Throat cancer claims life of former Winston cigarette model
LAUDERHILL, Fla. ” Alan Landers, the handsome model who posed for Winston cigarette ads in the 1960s and 1970s and later tried to fight the tobacco industry in court, has died after battling throat cancer. He was 68.
Landers, who had been undergoing treatment, died Friday at his south Florida home, his niece, Robin Levine Carns, said.
“He lived a very positive life. Very strong, loved life,” Carns said.
Landers, whose legal name was Allan Levine, started smoking as a child and said he cycled through up to four cartons of cigarettes a day while posing for billboards and magazine ads as the self-proclaimed “Winston Man.”
“He was just such a star for us in our family,” said Carns, who was a child during Landers’ heyday as a model. “He was just such a celebrity.”
Landers said he lost his mother, father, brother, grandmother, aunt and uncle to cancer. Yet during his years as a cigarette model, Landers said he didn’t know he was glamorizing a fatal habit.
Later in life, Landers became an outspoken critic of the tobacco industry. Carns said he traveled the world as a staunch anti-smoking advocate and eventually brought his fight into the court system.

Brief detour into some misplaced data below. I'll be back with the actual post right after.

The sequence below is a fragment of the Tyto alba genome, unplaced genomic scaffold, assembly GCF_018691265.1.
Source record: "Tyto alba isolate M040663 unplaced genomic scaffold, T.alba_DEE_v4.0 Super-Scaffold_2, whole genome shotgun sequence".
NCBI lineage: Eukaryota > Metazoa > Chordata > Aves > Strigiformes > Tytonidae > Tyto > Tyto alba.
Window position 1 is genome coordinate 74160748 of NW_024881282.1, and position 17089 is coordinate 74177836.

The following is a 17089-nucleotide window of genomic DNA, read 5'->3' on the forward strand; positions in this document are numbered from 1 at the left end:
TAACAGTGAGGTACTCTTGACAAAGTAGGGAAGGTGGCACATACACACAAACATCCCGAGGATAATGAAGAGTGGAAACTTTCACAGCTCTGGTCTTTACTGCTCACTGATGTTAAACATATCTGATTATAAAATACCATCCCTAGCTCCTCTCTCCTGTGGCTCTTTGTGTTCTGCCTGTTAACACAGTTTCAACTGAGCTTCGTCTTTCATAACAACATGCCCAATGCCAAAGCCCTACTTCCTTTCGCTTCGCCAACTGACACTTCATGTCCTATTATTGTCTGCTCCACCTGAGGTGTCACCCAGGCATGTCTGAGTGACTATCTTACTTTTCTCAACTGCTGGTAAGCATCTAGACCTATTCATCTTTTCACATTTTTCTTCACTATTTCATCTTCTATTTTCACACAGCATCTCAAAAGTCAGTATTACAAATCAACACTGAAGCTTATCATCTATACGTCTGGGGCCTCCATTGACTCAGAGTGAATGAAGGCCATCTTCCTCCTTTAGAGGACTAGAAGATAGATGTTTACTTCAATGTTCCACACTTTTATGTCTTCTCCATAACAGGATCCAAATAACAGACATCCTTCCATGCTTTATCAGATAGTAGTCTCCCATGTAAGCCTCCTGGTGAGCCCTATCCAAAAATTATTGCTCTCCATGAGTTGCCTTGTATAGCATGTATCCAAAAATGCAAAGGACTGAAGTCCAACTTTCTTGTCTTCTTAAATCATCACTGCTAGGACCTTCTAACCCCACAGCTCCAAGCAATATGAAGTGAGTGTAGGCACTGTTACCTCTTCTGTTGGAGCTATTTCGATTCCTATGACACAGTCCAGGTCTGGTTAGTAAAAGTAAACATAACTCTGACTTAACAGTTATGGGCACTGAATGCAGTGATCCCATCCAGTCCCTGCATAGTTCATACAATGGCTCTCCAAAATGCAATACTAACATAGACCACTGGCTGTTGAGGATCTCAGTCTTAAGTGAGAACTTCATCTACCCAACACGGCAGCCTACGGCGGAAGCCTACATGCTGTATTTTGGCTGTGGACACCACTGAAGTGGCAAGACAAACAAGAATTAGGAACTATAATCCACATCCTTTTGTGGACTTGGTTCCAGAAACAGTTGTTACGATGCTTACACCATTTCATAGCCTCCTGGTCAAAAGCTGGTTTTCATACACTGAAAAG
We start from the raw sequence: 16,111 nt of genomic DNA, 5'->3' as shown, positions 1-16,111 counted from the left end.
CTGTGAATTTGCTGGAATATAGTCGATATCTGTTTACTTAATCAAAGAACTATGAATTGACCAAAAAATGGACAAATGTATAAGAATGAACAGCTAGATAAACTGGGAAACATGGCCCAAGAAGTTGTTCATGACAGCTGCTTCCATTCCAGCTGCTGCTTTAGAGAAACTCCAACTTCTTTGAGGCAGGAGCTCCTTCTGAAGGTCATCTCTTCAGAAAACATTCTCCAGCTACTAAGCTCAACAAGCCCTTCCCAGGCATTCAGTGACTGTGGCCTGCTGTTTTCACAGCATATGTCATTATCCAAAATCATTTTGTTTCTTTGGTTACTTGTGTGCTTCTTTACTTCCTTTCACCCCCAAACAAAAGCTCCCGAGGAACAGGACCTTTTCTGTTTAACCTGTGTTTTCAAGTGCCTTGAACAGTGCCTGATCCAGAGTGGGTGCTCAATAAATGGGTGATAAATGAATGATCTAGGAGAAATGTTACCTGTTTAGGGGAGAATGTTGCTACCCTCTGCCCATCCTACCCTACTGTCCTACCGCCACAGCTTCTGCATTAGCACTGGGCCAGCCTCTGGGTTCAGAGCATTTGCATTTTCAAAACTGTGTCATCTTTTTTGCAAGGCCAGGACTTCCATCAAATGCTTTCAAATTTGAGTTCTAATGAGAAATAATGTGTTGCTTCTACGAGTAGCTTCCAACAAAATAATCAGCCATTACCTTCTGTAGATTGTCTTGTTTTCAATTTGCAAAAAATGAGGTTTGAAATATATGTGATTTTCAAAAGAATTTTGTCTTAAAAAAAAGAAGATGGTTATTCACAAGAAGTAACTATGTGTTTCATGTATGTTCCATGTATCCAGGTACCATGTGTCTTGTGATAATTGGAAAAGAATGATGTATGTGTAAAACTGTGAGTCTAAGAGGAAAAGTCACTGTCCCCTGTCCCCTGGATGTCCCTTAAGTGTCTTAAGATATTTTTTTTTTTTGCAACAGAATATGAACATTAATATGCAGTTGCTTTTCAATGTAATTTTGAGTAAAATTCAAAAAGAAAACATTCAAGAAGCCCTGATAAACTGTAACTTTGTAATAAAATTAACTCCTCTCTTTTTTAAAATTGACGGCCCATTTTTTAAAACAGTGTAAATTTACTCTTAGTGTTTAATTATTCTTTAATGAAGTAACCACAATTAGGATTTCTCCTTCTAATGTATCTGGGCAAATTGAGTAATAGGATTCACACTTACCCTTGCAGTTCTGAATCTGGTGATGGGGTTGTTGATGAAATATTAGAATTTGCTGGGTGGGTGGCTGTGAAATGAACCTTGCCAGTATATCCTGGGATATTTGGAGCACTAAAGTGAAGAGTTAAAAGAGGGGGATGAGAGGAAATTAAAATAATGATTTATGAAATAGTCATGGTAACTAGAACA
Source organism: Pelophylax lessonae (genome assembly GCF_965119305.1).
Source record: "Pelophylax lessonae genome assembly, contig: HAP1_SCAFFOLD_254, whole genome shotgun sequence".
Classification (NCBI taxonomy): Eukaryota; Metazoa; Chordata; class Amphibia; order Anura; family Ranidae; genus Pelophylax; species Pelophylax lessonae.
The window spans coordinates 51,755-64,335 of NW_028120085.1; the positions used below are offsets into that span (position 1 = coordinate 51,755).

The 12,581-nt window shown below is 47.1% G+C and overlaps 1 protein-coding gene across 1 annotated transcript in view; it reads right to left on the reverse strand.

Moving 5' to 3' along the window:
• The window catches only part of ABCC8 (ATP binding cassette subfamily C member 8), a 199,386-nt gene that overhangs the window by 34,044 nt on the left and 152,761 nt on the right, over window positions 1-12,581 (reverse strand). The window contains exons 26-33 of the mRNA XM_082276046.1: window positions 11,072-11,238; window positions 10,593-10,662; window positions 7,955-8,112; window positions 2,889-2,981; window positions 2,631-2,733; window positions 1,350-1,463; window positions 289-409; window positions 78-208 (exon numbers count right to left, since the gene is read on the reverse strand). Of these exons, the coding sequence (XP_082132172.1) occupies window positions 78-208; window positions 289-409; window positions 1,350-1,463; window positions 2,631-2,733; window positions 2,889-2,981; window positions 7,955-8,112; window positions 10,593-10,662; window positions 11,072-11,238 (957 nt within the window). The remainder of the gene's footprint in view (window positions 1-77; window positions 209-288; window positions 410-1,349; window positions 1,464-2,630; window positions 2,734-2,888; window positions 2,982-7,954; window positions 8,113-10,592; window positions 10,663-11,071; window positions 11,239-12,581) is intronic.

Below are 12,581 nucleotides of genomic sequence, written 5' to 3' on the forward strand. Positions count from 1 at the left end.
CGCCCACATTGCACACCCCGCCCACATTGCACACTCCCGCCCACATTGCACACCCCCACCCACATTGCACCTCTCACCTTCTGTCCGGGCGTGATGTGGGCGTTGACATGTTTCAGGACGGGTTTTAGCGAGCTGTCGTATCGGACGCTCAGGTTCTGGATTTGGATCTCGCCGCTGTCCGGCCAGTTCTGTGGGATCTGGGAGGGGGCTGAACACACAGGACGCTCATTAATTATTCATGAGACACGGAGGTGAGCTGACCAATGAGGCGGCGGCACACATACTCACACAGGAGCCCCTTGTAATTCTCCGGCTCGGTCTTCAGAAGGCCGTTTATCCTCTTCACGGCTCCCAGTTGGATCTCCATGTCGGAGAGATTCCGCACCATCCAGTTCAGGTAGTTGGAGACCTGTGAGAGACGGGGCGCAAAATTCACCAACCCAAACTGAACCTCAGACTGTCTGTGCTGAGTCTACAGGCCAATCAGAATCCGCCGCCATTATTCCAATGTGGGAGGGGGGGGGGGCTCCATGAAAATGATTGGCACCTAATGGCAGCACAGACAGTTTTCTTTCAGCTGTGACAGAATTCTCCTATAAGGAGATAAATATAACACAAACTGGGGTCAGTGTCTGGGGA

Florida attorney Norwood “Woody” Wilner sued four of the nation’s top cigarette makers on Landers’ behalf in December 1995. The case was scheduled to go to trial in April, said one of Landers’ attorneys, Tim Howard.
Landers was looking forward to the trial, Howard said.
“He was full of fight in his heart and his spirit,” Howard said. “But there’s only so much a human body can take.”
The former cigarette pitchman had long struggled with health problems.
He was diagnosed with lung cancer in 1987, and had two cancerous lobes removed from his right lung. In 1993, doctors found cancer in his left lung. An emphysema diagnosis followed, and in 1996 he began having chest pains at a Senate hearing on smoking. Landers then underwent a double-bypass to repair two blocked arteries.
The status of Landers’ case is now a murky issue.
Under Florida law, Howard said, only a parent, child or spouse of the deceased can pick up a case after a death. Landers’ parents are both dead and he has no wife or child. There are also thousands of similar cases that need attention, Howard said.
“He wanted his justice. He wanted his day in court,” Howard said. “And that’s the challenge with all these cigarette cases … When the courts drag out justice, the individuals die.”
Howard said Landers was fighting for the right cause and “we want to carry on that fight, in honor of him.”
Carns said Landers is survived by a brother and his other nieces and nephews. No funeral arrangements have been made.